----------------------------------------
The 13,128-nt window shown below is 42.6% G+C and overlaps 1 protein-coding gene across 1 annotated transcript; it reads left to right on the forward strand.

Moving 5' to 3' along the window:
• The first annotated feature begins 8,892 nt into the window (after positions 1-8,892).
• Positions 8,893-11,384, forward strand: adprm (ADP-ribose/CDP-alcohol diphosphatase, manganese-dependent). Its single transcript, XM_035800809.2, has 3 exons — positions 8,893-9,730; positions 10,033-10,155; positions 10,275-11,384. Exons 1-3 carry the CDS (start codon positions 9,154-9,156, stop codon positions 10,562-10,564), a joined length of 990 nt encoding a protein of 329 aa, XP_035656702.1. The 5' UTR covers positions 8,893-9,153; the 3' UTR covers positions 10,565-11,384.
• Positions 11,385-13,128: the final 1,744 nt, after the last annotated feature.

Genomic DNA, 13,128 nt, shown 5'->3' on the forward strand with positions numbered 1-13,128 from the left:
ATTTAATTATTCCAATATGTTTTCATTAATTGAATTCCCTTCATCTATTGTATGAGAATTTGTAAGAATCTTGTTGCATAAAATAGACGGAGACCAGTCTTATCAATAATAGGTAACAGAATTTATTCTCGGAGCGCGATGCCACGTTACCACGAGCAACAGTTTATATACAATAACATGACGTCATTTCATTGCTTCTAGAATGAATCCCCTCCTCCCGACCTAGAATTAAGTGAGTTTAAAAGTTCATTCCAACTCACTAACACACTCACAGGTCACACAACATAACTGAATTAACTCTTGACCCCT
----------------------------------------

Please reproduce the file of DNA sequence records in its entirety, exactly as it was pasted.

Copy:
The 13,128-nt window shown below is 42.6% G+C and overlaps 1 protein-coding gene across 1 annotated transcript; it reads left to right on the forward strand.

Moving 5' to 3' along the window:
• The first annotated feature begins 8,892 nt into the window (after positions 1-8,892).
• Positions 8,893-11,384, forward strand: adprm (ADP-ribose/CDP-alcohol diphosphatase, manganese-dependent). Its single transcript, XM_035800809.2, has 3 exons — positions 8,893-9,730; positions 10,033-10,155; positions 10,275-11,384. Exons 1-3 carry the CDS (start codon positions 9,154-9,156, stop codon positions 10,562-10,564), a joined length of 990 nt encoding a protein of 329 aa, XP_035656702.1. The 5' UTR covers positions 8,893-9,153; the 3' UTR covers positions 10,565-11,384.
• Positions 11,385-13,128: the final 1,744 nt, after the last annotated feature.

Genomic DNA, 13,128 nt, shown 5'->3' on the forward strand with positions numbered 1-13,128 from the left:
ATTTAATTATTCCAATATGTTTTCATTAATTGAATTCCCTTCATCTATTGTATGAGAATTTGTAAGAATCTTGTTGCATAAAATAGACGGAGACCAGTCTTATCAATAATAGGTAACAGAATTTATTCTCGGAGCGCGATGCCACGTTACCACGAGCAACAGTTTATATACAATAACATGACGTCATTTCATTGCTTCTAGAATGAATCCCCTCCTCCCGACCTAGAATTAAGTGAGTTTAAAAGTTCATTCCAACTCACTAACACACTCACAGGTCACACAACATAACTGAATTAACTCTTGACCCCT